In the bitterly contested race for the U.S. Senate contest in North Carolina, a mysterious “dark money” nonprofit took to the airwaves in an effort to tip the balance in favor of the Republican candidate.
State House Speaker Thom Tillis, the Republican, was running against Democratic incumbent Sen. Kay Hagan in a pivotal race that would in part decide the balance of power in the U.S. Senate. The group, called Carolina Rising, ultimately ran nearly 4,000 ads praising Tillis.
“Thanks to Speaker Tillis and Gov. McCrory, when your kids go back to school this year, their future just got a little brighter,” said one ad that aired more than 1,700 times. The ad also mentioned North Carolina Gov. Pat McCrory, a Republican who wasn’t on the ballot this year.
In August, Carolina Rising ran more TV ads than either Tillis or Hagan, according to a Center for Public Integrity analysis of data provided by Kantar Media/CMAG, an ad tracking firm.
Interesting thing though, the ads weren’t really political — at least not according to the group that paid for them
“You’re the one who said we participated in the election,” Dallas Woodhouse, the group’s president and founder, told the Center for Public Integrity. “Those are issue ads. Those are not political ads.”
Woodhouse, a former North Carolina state leader of Americans for Prosperity, a nonprofit affiliated with billionaire brothers David and Charles Koch, maintains Carolina Rising jumped in to defend Tillis after it became clear Hagan and the Democrats were going to attack him based on the policies passed by the state legislature.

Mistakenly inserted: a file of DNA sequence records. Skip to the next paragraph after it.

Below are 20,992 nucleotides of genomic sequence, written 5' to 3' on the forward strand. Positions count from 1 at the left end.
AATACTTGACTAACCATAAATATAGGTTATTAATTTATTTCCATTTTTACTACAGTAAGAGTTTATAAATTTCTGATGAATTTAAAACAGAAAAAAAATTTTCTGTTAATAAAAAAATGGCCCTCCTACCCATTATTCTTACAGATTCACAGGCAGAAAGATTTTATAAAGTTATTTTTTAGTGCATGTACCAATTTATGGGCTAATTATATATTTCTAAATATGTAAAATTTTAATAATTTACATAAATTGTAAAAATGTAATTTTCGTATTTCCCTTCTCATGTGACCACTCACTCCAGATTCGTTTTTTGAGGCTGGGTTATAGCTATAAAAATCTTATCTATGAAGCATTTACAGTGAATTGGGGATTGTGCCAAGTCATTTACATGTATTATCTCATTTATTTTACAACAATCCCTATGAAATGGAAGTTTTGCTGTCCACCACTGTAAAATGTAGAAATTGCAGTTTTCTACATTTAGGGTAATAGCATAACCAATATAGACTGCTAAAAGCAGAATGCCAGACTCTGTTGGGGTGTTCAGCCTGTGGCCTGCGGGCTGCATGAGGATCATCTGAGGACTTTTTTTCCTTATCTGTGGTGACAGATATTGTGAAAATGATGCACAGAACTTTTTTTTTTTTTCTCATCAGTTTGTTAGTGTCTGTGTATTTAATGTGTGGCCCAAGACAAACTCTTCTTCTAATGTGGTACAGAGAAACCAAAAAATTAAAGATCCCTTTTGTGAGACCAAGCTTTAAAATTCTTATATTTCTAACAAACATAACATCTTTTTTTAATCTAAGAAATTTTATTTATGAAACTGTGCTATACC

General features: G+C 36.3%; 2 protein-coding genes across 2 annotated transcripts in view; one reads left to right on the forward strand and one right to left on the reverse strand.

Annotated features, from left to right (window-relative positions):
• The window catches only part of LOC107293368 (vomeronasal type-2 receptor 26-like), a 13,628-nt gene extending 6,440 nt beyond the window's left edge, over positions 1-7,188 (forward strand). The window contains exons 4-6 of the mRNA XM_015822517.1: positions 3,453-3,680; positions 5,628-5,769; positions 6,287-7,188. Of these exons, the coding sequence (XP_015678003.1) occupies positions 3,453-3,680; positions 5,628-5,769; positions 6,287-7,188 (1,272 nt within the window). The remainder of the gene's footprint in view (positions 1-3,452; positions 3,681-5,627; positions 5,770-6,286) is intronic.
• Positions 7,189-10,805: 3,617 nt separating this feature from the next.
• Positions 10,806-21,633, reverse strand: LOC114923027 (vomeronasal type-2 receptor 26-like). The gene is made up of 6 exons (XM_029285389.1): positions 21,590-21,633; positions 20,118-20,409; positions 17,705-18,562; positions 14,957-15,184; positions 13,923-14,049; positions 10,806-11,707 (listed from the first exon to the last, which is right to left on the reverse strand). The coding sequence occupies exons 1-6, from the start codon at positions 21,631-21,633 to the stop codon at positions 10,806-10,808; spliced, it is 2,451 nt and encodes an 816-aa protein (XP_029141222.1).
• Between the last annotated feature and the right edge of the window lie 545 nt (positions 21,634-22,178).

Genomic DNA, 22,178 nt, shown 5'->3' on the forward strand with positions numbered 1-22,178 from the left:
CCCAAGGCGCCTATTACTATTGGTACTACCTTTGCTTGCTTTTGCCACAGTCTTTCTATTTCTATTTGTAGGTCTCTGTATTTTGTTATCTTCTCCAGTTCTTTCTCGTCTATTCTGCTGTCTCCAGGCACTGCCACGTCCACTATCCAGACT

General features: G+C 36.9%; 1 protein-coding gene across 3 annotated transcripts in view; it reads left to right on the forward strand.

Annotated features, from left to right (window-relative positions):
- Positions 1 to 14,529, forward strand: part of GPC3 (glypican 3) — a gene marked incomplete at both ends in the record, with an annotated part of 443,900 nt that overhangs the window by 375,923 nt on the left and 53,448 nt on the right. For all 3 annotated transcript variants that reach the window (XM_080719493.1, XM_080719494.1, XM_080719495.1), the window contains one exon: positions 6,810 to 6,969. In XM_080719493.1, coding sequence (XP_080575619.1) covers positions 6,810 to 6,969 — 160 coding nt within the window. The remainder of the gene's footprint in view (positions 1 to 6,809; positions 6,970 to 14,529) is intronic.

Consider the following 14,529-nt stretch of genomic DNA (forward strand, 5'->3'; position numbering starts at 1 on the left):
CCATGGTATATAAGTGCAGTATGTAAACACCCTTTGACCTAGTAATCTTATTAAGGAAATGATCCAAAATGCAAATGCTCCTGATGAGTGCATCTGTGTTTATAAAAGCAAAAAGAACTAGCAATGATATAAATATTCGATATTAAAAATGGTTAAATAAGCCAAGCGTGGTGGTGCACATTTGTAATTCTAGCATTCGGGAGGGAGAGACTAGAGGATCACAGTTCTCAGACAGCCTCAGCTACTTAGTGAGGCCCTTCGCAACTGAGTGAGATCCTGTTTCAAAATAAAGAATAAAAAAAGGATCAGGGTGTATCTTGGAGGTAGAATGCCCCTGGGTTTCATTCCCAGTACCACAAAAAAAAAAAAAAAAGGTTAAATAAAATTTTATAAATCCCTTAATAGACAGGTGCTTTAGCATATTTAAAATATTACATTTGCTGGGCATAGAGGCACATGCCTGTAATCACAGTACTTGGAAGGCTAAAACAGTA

The group, he added, was just carrying out its mission by boosting policies passed by the sitting speaker of the state House.
To the average viewer, Carolina Rising’s TV spots sure looked like political advertising. But under the law, they are really known as “electioneering communications.” That means they name a candidate and run inside a certain timeframe but don’t tell voters to vote for or against anyone.
Carolina Rising was one of only 10 outside groups this election cycle that chose to run electioneering communications, according to the Center for Responsive Politics. During the 2012 election cycle, 31 groups reported running such ads, down from 56 during the 2010 election cycle.
Electioneering communications’ current scarcity may be related to an ongoing legal fight over whether nonprofits that run the ads must reveal their donors. A court decision that would have required that was overturned, but there’s still a level of uncertainty regarding the issue.
According to Woodhouse, it really is about issues. Indeed, none of Carolina Rising’s thousands of TV ads overtly advocated for Tillis’ election. Rather, they frequently praised him for his work on such matters as autism legislation and education. Ads like that, which don’t specifically call for a candidate’s election or defeat, don’t always count as political activity under IRS rules.
The distinction can be an important one to groups like Carolina Rising, a nonprofit “social welfare” group organized under Sec. 501(c)(4) of the tax code. Such groups are permitted to keep their donors anonymous, but may not have political activity as their primary purpose.